We've seen some incredible 'what ifs' over the past few years — a spectacular global financial meltdown, the failure of giant investment banks like Lehman Brothers and government bailouts of manufacturing icons General Motors and Chrysler.
Even now, with households across Canada reeling from the aftermath, a new wave of destruction could be heading our way. On the other side of the Atlantic Ocean entire countries teeter on the verge of financial collapse, as leaders try desperately to keep it from spreading.
Canada has been fortunate to avoid the worst of it thanks to a strand of prudence that runs through our national DNA - but financial institutions have failed here in the past, and could fail in the future.
What is the CDIC?
That's why the Canada Deposit Insurance Corporation exists. The CDIC is a crown corporation backed by the federal government that protects deposits made with banks and member financial institutions.
If those financial institutions fail, up to $100,000 of your savings and some investments will be insured. Coverage for Canadians is automatic and the member institution picks up the premium. Types of accounts include:
- savings and chequing
- money orders
- certified cheques
- travellers' cheques
- bank drafts
- accounts that hold realty taxes on mortgaged properties.
Guaranteed Investment Certificates (GICs) or other term deposits are also covered provided the original term to maturity is five years or less.
What isn't covered?
Throughout its nearly 50 year existence the CDIC has helped foster the sense of financial security many Canadians take for granted — but there are limits on what is covered that you may not know about.
For starters accounts are only insured if they are held with member institutions. The Canadian Deposit Insurance Corporation includes a membership list on its website. Most familiar Canadian financial institutions are members but some are not so it's important to make sure yours is included.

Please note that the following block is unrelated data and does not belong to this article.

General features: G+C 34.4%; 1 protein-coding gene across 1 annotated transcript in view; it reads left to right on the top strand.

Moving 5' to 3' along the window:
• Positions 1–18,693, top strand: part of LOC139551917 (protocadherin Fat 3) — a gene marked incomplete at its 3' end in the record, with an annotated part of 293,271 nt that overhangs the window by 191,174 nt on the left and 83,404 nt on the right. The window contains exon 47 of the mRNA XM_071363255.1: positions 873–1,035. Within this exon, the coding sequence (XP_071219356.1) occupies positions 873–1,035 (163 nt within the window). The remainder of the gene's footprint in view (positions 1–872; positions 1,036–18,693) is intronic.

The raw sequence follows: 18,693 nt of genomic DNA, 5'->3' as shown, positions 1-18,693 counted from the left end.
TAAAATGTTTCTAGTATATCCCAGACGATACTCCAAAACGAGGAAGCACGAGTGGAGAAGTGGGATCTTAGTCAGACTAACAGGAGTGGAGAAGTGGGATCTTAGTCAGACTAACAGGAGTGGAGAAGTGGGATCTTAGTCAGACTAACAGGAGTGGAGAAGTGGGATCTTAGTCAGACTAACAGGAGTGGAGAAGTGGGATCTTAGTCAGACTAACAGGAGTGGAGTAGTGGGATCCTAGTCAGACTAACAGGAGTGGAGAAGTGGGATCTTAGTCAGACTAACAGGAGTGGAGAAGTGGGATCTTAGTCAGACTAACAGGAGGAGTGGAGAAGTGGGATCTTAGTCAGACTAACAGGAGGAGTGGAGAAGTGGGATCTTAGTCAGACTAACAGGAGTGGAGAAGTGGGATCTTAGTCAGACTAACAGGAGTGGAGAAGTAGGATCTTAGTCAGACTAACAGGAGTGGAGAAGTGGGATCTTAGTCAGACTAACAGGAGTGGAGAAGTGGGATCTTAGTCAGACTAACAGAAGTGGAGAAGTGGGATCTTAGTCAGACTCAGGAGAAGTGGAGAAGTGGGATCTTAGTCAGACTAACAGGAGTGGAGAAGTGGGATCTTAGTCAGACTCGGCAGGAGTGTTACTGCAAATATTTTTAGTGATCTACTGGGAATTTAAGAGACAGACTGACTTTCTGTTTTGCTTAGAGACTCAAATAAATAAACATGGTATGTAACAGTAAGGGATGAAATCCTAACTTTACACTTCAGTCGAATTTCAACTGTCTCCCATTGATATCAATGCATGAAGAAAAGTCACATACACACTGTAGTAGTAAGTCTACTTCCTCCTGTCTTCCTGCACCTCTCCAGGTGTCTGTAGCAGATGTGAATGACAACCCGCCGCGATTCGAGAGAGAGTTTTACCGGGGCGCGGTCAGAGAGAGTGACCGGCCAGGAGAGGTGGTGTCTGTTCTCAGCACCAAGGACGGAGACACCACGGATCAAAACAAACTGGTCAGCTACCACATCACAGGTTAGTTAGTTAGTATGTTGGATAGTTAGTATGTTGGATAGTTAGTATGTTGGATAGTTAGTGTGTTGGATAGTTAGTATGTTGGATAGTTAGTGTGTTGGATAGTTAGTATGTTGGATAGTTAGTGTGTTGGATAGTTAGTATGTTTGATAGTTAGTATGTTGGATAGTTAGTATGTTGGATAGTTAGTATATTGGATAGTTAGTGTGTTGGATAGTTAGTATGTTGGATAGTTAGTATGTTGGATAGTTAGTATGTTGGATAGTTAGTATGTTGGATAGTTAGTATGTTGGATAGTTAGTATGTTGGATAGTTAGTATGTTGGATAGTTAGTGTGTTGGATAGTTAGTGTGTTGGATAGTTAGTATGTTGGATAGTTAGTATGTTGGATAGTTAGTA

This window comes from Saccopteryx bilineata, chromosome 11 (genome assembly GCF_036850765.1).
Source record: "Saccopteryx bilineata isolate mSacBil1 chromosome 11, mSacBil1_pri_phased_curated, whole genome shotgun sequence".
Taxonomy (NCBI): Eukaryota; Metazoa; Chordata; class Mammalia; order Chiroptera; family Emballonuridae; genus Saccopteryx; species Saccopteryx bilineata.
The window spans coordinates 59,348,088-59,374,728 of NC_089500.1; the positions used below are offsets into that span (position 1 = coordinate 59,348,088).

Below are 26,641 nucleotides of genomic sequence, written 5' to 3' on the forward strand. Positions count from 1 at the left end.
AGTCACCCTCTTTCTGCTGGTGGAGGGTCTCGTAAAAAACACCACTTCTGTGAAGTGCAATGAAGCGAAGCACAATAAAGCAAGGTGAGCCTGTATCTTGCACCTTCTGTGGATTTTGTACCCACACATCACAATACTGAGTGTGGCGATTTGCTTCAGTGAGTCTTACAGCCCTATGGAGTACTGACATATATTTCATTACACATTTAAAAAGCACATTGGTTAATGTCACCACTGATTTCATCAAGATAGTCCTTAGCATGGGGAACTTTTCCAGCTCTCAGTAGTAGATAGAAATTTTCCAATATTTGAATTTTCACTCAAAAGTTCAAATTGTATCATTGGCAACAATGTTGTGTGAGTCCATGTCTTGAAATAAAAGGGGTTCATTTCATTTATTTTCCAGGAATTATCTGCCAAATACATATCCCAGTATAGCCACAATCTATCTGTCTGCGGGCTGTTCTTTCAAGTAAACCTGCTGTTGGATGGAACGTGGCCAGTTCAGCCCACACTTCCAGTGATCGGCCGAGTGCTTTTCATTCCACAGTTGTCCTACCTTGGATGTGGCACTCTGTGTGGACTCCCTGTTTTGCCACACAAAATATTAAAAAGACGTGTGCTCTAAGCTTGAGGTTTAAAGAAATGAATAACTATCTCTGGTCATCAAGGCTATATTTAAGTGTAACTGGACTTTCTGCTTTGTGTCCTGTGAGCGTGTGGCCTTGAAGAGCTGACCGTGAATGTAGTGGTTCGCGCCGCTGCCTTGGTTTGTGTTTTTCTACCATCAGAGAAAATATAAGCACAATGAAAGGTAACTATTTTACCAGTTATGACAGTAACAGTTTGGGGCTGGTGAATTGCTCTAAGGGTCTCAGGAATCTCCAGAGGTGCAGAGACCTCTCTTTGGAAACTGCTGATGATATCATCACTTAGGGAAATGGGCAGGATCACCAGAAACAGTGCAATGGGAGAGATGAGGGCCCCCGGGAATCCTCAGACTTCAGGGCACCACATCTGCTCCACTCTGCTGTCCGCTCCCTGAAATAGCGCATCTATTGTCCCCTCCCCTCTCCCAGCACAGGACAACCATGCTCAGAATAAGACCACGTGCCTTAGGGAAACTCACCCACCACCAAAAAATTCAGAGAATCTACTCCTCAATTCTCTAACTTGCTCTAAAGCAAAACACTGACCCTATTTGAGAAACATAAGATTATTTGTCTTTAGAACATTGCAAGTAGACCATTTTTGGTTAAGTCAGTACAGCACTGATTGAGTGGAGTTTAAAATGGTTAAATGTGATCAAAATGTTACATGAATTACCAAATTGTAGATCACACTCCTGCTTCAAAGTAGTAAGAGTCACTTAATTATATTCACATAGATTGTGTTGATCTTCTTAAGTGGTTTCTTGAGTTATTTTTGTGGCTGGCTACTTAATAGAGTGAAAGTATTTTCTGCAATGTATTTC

Credit Unions, caisses populaires, Canadian subsidiaries of foreign banks and some Canadian chartered banks are not members. In some cases, however, credit unions and caisses populaires are covered by provincial deposit insurance programs.
Banks that are not CDIC members are required by law to inform customers that their savings are not insured.
Also, savings must be in a Canadian dollar account. The strength of the Canadian dollar over the past decade and less restrictive foreign content rules on registered retirement savings plans have prompted many Canadian investors to establish U.S. dollar accounts to hedge against fluctuations. While diversifying currency risk is good it's important to know that U.S. dollar accounts are not covered if the financial institution fails.
Probably the biggest misunderstanding concerning deposit insurance relates to accounts or financial products that cross the line from savings to what are typically considered investments.
To illustrate how fine that line is, GICs and other term deposits with a date to maturity of more than five years are not insured.
Mutual funds and stocks are also not covered. It's important to understand that unlike savings, investments carry an inherent risk of falling in value.
For that same reason bonds and even Treasury bills are not covered because bondholders assume a risk of devaluation or even default.
Some accounts fall into a grey area depending on what they hold.
Eligible accounts and financial products that are held in a registered retirement savings plan (RRSP) or a registered retirement income fund (RRIF) are covered but stocks, bonds and mutual funds held in those same accounts are not.
The same rule applies for Tax Free Savings Accounts. Stocks, bonds and mutual funds are not covered in a TFSA while cash and securities such as money orders and short-term GICs are insured.
Even debentures -- a type of debt issue that is backed by creditworthiness rather than collateral -- don't qualify for coverage if they are issued by governments or corporations other than a loan company that is a CIDC member.
To help avoid the 'what ifs' savers can play it extra safe and sleep a little sounder at night by ensuring no single account exceeds $100,000 in insurable savings. The CDIC will cover each account up to that amount even if more than one is held with the same financial institution. Often it's as simple as instructing to bank to open up a new type of account.
The CDIC website provides detailed information on what is and isn't covered and even provides a toll free number so you can ask your 'what-if' question.